And when you don’t turn your Garmin completely off after the ride, with the auto start function on, your ride just continues. So then, something that I think might be mildly interesting at the end of the year, your total mileage for the year, is completely wrong. Strava needs a way to be able to erase the extra part of the ride that wasn’t riding. Like I said, maybe it’s there, but I just haven’t spent anytime looking for it. But, I’ve already miss a ton of rides because the Garmin wasn’t charged at the start, so my yearly number is just wrong from the start.

This all makes me wonder if I really want to get a power meter also? I am a numbers guy and I can see the many benefits to be able to download your power numbers, especially in races. But it all detracts from what I really enjoy about the sport, the simplicity of it. Racing bikes isn’t simple anymore. I’m not sure complicating it more is in my best interests.

A fun fact – The Oreo cookie is 100 years old today. Who would have thought?

This is the data from Sunday's Lago Vista race. I was wondering what that beeping was.

I have a box of these in my basement. It is probably all I really need.

Today is the cookie's 100th birthday.

18 thoughts on “Garmin / Strava / Power

  1. Ryan W

    Steve, at the conclusion of each ride, just remember to hit the Start/Stop button on the Edge 800 to stop the activity, and then hold down the Lap/Reset button for 3 seconds.

    I’ve found the most valuable aspect of the 800 is being able to draw routes ahead of time on the Garmin Connect website, send the course to your device, enabling you to have turn-by-turn directions. Comes in very handy when you are riding out of town or in unfamiliar territory.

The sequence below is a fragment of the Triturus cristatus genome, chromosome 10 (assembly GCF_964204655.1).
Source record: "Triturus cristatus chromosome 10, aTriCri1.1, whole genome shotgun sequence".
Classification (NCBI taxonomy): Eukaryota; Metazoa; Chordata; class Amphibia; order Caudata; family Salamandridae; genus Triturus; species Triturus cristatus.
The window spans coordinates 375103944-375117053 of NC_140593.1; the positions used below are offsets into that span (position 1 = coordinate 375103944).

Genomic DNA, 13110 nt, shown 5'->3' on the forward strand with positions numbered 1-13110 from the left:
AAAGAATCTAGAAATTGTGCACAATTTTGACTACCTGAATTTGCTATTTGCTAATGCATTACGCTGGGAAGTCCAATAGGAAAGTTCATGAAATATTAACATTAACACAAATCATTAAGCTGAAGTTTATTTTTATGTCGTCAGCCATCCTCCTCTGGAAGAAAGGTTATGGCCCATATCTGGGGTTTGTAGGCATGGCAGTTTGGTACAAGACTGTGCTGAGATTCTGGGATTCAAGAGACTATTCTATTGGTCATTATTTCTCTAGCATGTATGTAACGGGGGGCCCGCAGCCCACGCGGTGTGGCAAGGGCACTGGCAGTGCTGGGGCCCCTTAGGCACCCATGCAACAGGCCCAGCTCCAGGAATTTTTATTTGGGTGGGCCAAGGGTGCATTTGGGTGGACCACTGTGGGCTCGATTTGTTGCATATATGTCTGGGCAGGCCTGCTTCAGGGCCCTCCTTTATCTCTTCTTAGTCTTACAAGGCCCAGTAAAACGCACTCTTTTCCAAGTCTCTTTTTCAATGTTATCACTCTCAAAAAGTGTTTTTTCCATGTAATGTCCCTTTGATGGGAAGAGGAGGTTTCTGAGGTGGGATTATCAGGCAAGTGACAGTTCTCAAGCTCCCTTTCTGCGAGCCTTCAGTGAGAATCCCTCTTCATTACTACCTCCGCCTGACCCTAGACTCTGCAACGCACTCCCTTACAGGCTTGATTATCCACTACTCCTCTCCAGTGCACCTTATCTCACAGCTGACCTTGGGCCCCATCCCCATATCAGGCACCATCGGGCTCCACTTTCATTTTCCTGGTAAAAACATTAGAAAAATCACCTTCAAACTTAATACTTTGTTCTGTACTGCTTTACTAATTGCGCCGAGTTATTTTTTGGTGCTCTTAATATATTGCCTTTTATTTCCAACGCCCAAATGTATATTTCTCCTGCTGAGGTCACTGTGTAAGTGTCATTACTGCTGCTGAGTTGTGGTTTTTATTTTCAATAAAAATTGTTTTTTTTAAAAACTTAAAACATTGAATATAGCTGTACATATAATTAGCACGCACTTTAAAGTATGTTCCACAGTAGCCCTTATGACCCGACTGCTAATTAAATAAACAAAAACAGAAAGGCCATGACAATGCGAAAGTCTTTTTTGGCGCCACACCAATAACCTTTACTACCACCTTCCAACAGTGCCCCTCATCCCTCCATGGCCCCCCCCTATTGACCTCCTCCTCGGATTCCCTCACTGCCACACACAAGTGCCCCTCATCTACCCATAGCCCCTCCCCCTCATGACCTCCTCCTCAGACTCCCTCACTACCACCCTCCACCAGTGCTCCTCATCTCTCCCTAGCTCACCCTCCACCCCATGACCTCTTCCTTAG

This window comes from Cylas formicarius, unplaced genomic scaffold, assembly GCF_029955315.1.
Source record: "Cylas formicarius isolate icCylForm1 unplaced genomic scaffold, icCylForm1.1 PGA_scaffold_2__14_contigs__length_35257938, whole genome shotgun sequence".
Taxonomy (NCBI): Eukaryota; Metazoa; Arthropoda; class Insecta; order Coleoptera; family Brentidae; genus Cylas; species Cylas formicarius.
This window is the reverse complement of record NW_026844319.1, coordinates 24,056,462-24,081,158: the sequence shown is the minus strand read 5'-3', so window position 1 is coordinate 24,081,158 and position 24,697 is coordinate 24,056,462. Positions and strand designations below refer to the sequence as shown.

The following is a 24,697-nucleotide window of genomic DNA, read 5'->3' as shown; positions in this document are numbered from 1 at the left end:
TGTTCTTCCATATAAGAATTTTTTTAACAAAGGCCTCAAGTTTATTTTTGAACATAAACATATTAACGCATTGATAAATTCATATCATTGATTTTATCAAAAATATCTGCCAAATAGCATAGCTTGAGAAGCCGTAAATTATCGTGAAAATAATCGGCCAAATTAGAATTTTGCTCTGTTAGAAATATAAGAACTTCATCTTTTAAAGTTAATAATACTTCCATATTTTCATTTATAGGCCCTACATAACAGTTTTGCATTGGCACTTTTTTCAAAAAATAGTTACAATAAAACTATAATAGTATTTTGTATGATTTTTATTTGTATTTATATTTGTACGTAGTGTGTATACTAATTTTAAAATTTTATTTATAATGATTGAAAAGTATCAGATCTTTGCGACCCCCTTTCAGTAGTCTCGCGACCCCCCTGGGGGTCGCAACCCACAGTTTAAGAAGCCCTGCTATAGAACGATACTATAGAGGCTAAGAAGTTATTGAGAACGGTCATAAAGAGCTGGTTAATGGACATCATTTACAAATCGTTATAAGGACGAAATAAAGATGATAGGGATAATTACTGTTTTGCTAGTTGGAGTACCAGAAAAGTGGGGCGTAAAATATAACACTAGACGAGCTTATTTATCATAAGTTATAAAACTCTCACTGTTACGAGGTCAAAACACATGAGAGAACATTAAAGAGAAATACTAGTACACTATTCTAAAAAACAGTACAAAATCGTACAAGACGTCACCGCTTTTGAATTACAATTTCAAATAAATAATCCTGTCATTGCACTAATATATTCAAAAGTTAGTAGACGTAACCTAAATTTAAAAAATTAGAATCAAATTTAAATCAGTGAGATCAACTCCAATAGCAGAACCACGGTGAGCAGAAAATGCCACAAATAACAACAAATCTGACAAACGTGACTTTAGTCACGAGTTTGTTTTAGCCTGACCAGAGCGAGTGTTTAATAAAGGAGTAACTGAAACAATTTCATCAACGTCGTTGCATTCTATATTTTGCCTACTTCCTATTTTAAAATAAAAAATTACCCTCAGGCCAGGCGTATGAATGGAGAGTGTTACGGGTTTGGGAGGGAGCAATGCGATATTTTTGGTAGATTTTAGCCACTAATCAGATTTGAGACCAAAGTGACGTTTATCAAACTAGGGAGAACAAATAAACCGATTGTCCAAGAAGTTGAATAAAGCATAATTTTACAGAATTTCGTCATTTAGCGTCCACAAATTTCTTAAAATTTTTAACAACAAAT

2. craig


    In strava you can crop your ride. You can find it in the “actions” menu button next to the “edit ride” button.

  3. L

    Garmin, meet Kodak.

    I just carry my Android phone (HTC) with me, use Google My Tracks, and upload to Google. Same data you get. Total cost: Included with my phone.

  4. Sean YD

    Did you know the BMC Racing Team has one person who handles the team’s SRM units? He collects them immediately at the finish line, downloads the data, charges the unit and returns it to the rider the next morning. That’s what you need, Steve…


    ” I did the ride, I know what I did” – Steve T.

    made me think of- (I may be butchereing this, but from memory it goes)-
    “when the cyclist rides freely on his steely steed, in the Godly world of Nature, his heart Soars and he bewonders the splendor of Creation.” Whilhelm Wolf 189something (read it in the quotable cyclist some time back)